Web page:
I also recall it being funneled to smithies and alchemical labs. I recall stories of great fires caused by carelessness. I recall tales of invading armies besieging the city only to stand down and retreat when the lunatic ruler of the time threatened to send the city and army sky-high if hostilities continued. A popular fable, often accompanied with the jest that it was called a free city for a reason.

A thought occurred to her.

Would a gas explosion have any effect on this place?

Perhaps not, but if the owner of the voice was within the building, it might well air them out. All she needed to do was ignore the leak.

It was a dangerous gambit—one that might quite literally blow up in my face at that—but if she could finish her business inside before the gas became dense enough to be a danger, or at least before an explosion was triggered, something could come out of it. She would have to trust in her magic, otherwise.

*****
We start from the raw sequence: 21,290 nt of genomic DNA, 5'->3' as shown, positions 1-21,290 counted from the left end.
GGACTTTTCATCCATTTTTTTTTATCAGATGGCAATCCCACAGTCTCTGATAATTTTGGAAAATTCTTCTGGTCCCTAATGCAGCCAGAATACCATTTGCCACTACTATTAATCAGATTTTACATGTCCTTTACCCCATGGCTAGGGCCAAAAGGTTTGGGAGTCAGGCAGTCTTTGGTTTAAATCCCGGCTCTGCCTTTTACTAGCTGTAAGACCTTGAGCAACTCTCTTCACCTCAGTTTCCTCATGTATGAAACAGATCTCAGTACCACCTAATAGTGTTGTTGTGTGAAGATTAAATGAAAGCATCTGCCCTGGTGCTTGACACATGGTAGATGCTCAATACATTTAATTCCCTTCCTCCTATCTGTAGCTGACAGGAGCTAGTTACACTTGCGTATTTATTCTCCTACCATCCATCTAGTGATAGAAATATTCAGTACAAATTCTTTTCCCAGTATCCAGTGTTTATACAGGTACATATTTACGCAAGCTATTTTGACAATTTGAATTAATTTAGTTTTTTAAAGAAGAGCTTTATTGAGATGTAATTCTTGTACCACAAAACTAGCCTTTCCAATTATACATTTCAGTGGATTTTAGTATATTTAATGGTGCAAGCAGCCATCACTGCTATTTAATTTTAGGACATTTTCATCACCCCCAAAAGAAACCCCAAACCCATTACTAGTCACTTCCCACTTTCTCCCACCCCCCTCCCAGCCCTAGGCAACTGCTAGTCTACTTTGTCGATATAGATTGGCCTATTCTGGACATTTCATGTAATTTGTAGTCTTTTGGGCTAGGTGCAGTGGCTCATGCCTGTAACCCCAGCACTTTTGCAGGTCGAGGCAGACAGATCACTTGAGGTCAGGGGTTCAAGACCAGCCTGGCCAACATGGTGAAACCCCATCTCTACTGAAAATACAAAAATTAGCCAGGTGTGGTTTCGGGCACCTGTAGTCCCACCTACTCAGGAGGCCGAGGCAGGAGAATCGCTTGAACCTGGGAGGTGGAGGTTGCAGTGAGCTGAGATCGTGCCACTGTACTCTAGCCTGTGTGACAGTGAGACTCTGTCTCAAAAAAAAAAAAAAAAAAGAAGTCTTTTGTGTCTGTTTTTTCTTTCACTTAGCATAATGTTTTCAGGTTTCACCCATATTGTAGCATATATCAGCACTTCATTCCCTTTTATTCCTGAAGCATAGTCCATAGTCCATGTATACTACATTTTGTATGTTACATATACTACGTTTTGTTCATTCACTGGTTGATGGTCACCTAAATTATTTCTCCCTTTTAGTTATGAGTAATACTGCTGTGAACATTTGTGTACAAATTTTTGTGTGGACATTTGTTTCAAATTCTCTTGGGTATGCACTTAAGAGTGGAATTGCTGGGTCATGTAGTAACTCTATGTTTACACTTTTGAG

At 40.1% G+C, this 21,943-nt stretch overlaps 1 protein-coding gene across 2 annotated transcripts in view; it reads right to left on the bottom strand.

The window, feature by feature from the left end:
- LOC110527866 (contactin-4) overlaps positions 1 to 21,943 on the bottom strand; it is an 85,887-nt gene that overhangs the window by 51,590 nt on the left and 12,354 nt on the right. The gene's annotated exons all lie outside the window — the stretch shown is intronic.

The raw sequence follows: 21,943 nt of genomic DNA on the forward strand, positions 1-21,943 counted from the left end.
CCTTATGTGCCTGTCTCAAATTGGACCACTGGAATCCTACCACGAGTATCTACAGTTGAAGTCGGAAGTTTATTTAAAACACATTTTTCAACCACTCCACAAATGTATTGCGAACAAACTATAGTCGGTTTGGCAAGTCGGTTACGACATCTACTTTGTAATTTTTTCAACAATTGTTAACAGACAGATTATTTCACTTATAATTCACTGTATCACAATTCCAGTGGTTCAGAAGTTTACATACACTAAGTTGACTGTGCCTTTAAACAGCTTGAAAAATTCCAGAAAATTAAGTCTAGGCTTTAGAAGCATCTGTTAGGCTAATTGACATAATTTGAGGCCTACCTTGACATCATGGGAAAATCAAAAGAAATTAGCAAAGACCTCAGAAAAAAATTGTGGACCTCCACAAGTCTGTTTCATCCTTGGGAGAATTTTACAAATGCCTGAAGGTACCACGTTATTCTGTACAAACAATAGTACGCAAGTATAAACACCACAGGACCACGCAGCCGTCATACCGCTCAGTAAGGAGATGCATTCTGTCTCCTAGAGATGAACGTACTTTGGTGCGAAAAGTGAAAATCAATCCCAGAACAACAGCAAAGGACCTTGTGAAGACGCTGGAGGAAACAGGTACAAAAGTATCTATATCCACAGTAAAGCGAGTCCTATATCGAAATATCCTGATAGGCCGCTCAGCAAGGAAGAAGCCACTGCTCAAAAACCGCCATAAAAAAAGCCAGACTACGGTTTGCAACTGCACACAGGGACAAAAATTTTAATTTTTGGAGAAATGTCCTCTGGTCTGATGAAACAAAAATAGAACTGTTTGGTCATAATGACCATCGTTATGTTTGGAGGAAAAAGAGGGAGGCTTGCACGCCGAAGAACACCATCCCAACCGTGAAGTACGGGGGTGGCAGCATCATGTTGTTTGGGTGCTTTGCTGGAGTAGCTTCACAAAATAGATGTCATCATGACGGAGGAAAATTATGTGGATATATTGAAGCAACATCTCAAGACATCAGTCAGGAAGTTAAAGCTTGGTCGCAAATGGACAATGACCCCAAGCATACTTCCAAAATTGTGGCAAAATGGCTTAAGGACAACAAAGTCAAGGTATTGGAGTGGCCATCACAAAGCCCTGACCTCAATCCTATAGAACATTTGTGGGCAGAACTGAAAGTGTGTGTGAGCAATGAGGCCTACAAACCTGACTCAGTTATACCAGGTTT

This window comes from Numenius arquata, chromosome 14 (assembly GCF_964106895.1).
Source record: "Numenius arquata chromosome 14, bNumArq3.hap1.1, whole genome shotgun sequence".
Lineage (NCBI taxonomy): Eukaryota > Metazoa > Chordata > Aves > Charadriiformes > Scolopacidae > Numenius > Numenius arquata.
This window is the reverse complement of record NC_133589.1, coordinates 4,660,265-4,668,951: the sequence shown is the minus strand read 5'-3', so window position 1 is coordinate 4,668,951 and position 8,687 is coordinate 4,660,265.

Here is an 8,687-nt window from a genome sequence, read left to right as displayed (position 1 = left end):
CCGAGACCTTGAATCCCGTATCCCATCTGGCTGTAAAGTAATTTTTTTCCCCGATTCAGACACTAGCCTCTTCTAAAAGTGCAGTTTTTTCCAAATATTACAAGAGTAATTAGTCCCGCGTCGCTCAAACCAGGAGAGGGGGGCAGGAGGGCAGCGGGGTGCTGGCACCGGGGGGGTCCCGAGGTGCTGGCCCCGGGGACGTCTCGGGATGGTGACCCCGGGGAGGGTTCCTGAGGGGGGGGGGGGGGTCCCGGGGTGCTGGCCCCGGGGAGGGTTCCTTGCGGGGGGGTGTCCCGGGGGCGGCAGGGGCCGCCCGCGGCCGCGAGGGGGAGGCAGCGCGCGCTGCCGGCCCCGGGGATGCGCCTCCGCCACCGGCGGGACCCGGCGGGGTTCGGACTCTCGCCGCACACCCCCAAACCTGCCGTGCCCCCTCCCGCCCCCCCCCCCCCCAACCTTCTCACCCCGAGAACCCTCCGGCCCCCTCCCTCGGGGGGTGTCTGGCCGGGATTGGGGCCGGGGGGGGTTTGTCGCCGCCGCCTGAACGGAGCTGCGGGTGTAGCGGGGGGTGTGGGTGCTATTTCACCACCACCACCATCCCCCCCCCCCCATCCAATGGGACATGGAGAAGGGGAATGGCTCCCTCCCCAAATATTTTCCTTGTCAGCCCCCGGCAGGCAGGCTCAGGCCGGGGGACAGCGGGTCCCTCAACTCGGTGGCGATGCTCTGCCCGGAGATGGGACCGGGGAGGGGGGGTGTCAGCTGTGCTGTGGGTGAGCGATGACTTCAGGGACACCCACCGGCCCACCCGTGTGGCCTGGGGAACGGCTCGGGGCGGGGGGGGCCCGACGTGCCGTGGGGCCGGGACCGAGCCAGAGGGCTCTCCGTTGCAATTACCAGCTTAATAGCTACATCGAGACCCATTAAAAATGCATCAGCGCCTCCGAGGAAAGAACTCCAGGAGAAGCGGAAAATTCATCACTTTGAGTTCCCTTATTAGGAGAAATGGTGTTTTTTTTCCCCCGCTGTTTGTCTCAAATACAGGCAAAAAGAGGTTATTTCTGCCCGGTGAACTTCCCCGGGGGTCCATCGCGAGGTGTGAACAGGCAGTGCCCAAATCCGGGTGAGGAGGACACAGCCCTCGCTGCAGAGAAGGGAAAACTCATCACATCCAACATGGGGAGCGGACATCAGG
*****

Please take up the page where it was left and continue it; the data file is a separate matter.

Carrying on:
Pithy let out a long breath through her nose, looking back to the checkered wall and hoping that if the voice could indeed see her, it had not noticed her gaze lingering on the stove. Or worse, that the voice noticed the leak and used it for its own purposes. Choosing not to block off the gas slowly pumping into the room from the multiple stoves meant she had a time limit, and so she focused on the newest obstacle.

Nero had spoken of a window in the kitchen, but the only opening she could see in that room was the entrance she had used, and there had been no other open passageways before that. If such a window existed, it was on the other side of this wall.